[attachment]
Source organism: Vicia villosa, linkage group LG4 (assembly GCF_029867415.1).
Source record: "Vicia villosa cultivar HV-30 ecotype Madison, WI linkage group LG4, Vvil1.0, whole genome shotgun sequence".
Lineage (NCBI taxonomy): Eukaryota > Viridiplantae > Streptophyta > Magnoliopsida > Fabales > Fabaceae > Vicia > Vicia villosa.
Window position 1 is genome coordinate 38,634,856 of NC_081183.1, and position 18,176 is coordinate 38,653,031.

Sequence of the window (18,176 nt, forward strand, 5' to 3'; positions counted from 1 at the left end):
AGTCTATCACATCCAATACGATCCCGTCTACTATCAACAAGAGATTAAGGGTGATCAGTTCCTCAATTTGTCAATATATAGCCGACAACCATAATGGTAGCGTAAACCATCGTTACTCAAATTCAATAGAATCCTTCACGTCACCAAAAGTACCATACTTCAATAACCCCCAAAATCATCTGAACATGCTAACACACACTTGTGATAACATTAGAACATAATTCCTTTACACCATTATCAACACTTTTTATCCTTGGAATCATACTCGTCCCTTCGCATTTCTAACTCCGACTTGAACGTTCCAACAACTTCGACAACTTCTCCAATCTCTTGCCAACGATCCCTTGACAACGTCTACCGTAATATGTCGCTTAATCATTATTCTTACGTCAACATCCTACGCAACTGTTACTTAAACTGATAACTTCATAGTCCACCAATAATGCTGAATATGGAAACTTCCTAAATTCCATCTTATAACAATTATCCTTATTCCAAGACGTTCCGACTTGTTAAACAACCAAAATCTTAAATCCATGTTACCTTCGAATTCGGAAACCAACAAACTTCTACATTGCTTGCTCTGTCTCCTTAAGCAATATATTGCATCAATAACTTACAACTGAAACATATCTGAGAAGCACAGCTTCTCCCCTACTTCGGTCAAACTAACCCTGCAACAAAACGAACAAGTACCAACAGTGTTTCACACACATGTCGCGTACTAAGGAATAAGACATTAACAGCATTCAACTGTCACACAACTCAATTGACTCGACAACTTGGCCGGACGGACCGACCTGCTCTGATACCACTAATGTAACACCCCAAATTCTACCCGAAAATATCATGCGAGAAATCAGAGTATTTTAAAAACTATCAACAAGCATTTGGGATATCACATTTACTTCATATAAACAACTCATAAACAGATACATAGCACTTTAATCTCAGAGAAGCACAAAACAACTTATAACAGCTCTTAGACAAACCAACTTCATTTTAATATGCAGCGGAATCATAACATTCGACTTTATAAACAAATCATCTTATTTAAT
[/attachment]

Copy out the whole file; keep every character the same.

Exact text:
Source organism: Vicia villosa, linkage group LG4 (assembly GCF_029867415.1).
Source record: "Vicia villosa cultivar HV-30 ecotype Madison, WI linkage group LG4, Vvil1.0, whole genome shotgun sequence".
Lineage (NCBI taxonomy): Eukaryota > Viridiplantae > Streptophyta > Magnoliopsida > Fabales > Fabaceae > Vicia > Vicia villosa.
Window position 1 is genome coordinate 38,634,856 of NC_081183.1, and position 18,176 is coordinate 38,653,031.

Sequence of the window (18,176 nt, forward strand, 5' to 3'; positions counted from 1 at the left end):
AGTCTATCACATCCAATACGATCCCGTCTACTATCAACAAGAGATTAAGGGTGATCAGTTCCTCAATTTGTCAATATATAGCCGACAACCATAATGGTAGCGTAAACCATCGTTACTCAAATTCAATAGAATCCTTCACGTCACCAAAAGTACCATACTTCAATAACCCCCAAAATCATCTGAACATGCTAACACACACTTGTGATAACATTAGAACATAATTCCTTTACACCATTATCAACACTTTTTATCCTTGGAATCATACTCGTCCCTTCGCATTTCTAACTCCGACTTGAACGTTCCAACAACTTCGACAACTTCTCCAATCTCTTGCCAACGATCCCTTGACAACGTCTACCGTAATATGTCGCTTAATCATTATTCTTACGTCAACATCCTACGCAACTGTTACTTAAACTGATAACTTCATAGTCCACCAATAATGCTGAATATGGAAACTTCCTAAATTCCATCTTATAACAATTATCCTTATTCCAAGACGTTCCGACTTGTTAAACAACCAAAATCTTAAATCCATGTTACCTTCGAATTCGGAAACCAACAAACTTCTACATTGCTTGCTCTGTCTCCTTAAGCAATATATTGCATCAATAACTTACAACTGAAACATATCTGAGAAGCACAGCTTCTCCCCTACTTCGGTCAAACTAACCCTGCAACAAAACGAACAAGTACCAACAGTGTTTCACACACATGTCGCGTACTAAGGAATAAGACATTAACAGCATTCAACTGTCACACAACTCAATTGACTCGACAACTTGGCCGGACGGACCGACCTGCTCTGATACCACTAATGTAACACCCCAAATTCTACCCGAAAATATCATGCGAGAAATCAGAGTATTTTAAAAACTATCAACAAGCATTTGGGATATCACATTTACTTCATATAAACAACTCATAAACAGATACATAGCACTTTAATCTCAGAGAAGCACAAAACAACTTATAACAGCTCTTAGACAAACCAACTTCATTTTAATATGCAGCGGAATCATAACATTCGACTTTATAAACAAATCATCTTATTTAAT